In the summer of 1976, “Elizabeth Taylor needed a date”, says Kate Andersen Brower in The Washington Post. The 44-year-old movie star was freshly divorced, for the second time, from Richard Burton, and had an invite to a “glittering Washington dinner party”. The British ambassador hooked her up with John Warner, a handsome Republican with silver hair and chiselled cheekbones. Soon afterwards, she paid an impromptu visit to his farm in Virginia. “This reminds me so much of England,” she told him as they walked arm in arm through the fields. “I’d like the role of the farmer’s wife.” Five months later, he became the sixth of her seven husbands.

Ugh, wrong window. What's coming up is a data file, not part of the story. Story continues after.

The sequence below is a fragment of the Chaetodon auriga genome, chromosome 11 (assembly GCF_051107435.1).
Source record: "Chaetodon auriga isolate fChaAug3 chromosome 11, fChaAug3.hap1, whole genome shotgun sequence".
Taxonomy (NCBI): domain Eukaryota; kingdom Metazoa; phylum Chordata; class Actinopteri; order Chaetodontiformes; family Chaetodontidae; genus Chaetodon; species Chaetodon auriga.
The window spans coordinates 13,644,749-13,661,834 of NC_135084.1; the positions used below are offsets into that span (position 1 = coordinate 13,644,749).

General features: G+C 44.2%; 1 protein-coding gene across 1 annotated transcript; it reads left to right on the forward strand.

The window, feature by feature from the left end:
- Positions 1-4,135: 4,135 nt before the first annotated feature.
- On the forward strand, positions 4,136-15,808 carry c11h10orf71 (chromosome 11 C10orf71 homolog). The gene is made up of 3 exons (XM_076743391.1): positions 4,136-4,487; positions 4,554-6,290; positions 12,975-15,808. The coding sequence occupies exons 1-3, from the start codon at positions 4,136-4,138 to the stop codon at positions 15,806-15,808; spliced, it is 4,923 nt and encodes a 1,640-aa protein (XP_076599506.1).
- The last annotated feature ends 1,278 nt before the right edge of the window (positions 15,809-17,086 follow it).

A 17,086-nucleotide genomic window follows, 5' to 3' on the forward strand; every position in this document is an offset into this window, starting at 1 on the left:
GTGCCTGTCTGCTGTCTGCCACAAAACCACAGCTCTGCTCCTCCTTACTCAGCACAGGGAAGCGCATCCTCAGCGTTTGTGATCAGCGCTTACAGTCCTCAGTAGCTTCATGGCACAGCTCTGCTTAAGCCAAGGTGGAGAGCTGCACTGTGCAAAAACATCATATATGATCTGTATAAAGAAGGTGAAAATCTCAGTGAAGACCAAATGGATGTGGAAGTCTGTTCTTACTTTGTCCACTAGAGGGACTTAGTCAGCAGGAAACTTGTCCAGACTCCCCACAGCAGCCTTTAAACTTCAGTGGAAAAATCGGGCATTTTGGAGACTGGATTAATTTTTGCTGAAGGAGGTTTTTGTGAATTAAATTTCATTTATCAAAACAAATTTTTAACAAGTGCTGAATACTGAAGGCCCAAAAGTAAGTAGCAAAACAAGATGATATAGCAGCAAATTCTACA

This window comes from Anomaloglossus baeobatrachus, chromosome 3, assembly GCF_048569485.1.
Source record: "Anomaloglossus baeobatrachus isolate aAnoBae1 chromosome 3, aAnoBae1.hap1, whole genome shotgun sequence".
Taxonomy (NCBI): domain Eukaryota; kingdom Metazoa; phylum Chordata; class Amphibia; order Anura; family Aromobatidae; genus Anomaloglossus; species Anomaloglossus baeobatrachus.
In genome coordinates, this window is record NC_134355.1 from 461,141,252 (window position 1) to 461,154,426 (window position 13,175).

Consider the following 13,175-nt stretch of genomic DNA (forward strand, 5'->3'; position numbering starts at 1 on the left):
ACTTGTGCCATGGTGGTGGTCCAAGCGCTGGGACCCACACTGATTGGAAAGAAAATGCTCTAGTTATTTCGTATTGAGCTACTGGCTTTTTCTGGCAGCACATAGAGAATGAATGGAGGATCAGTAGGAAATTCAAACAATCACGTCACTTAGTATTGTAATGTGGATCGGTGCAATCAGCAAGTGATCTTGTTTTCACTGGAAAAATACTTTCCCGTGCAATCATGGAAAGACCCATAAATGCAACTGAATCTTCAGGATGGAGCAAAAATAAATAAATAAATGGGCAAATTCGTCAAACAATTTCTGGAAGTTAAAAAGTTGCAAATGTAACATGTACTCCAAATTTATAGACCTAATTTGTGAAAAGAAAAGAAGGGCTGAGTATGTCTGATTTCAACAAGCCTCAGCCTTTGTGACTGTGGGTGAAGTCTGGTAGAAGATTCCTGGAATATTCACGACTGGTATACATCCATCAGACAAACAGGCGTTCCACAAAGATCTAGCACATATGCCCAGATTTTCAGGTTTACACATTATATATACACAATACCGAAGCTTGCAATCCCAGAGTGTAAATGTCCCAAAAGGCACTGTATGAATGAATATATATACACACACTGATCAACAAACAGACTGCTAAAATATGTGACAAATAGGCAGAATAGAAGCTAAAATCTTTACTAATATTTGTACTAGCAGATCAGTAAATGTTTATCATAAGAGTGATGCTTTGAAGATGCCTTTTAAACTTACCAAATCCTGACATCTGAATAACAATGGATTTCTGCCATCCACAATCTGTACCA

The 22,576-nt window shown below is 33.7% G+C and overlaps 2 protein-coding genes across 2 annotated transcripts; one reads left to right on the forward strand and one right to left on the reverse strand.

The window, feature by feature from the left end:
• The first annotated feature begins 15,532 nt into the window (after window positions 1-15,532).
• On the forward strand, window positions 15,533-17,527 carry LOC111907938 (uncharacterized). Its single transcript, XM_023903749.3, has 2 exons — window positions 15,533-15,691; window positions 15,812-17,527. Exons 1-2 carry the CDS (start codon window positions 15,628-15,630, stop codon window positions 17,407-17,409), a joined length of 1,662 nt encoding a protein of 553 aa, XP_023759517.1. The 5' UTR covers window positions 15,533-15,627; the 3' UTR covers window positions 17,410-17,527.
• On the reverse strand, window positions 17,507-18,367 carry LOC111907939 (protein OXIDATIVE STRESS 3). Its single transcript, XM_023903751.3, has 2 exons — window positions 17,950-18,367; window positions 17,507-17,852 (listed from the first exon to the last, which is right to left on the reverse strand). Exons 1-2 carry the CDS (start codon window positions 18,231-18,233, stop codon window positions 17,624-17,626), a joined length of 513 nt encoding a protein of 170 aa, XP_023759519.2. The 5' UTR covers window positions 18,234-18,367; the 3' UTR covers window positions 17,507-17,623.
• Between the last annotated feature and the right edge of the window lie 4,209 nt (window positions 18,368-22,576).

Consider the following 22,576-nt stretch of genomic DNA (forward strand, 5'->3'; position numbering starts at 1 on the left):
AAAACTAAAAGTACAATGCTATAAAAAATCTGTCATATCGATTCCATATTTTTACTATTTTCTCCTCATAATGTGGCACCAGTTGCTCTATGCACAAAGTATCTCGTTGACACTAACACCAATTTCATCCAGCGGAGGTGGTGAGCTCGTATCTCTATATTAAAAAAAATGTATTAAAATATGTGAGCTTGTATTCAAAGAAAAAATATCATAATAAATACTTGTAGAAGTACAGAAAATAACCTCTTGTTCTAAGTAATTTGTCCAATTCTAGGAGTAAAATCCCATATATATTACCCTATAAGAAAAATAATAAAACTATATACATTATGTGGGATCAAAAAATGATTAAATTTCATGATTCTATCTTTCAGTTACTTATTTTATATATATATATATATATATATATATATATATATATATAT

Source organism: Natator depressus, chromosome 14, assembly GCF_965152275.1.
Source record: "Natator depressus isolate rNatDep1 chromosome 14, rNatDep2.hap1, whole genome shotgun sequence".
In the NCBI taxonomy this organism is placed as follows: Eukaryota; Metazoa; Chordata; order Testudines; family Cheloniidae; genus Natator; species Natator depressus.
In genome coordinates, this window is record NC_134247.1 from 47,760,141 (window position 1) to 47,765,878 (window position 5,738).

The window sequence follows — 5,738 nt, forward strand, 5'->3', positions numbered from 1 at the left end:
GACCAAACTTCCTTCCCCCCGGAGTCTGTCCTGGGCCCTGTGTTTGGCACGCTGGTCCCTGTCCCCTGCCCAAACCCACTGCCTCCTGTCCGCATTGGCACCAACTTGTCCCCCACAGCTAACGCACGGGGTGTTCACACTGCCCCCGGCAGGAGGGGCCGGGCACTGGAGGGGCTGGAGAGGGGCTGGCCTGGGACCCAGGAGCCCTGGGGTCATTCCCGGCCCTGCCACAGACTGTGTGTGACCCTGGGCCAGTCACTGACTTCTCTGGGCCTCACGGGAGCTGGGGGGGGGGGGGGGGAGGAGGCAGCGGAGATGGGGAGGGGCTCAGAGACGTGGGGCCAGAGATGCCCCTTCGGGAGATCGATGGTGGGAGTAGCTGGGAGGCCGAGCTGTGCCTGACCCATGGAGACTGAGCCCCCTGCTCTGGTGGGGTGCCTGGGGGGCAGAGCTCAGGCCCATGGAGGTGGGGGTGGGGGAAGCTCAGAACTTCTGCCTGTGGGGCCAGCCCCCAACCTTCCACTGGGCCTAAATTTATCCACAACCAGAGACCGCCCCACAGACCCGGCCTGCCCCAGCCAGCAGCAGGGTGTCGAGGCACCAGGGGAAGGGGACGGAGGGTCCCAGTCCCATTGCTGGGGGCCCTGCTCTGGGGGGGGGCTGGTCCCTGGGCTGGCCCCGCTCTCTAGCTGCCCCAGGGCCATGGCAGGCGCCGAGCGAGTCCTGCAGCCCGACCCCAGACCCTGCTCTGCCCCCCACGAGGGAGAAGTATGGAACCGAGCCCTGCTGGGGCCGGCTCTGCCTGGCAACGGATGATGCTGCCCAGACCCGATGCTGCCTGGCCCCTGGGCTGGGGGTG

Taylor was soon deployed in Warner’s 1978 campaign to win Virginia’s US Senate seat. Voters “clamoured to meet her”, but she chafed under the strictures of politics. Warner asked her to get rid of her Rolls-Royce and yacht. (“The yacht? Aren’t you secretary of the Navy?” she quipped.) And a Republican women’s group told her not to wear purple, her favourite colour, because of its improper associations with “passion”. Warner won, but the couple divorced in 1982. Taylor nevertheless had some “legislative impact”. After getting caught short on the campaign trail because none of her retinue had a coin to use an airport bathroom, she threatened to ditch Warner unless he fixed the problem – which he duly did, partnering with Senator Ted Kennedy to make all America’s airport loos free to use.
Elizabeth Taylor: The Grit & Glamour of an Icon by Kate Andersen Brower is available to buy here.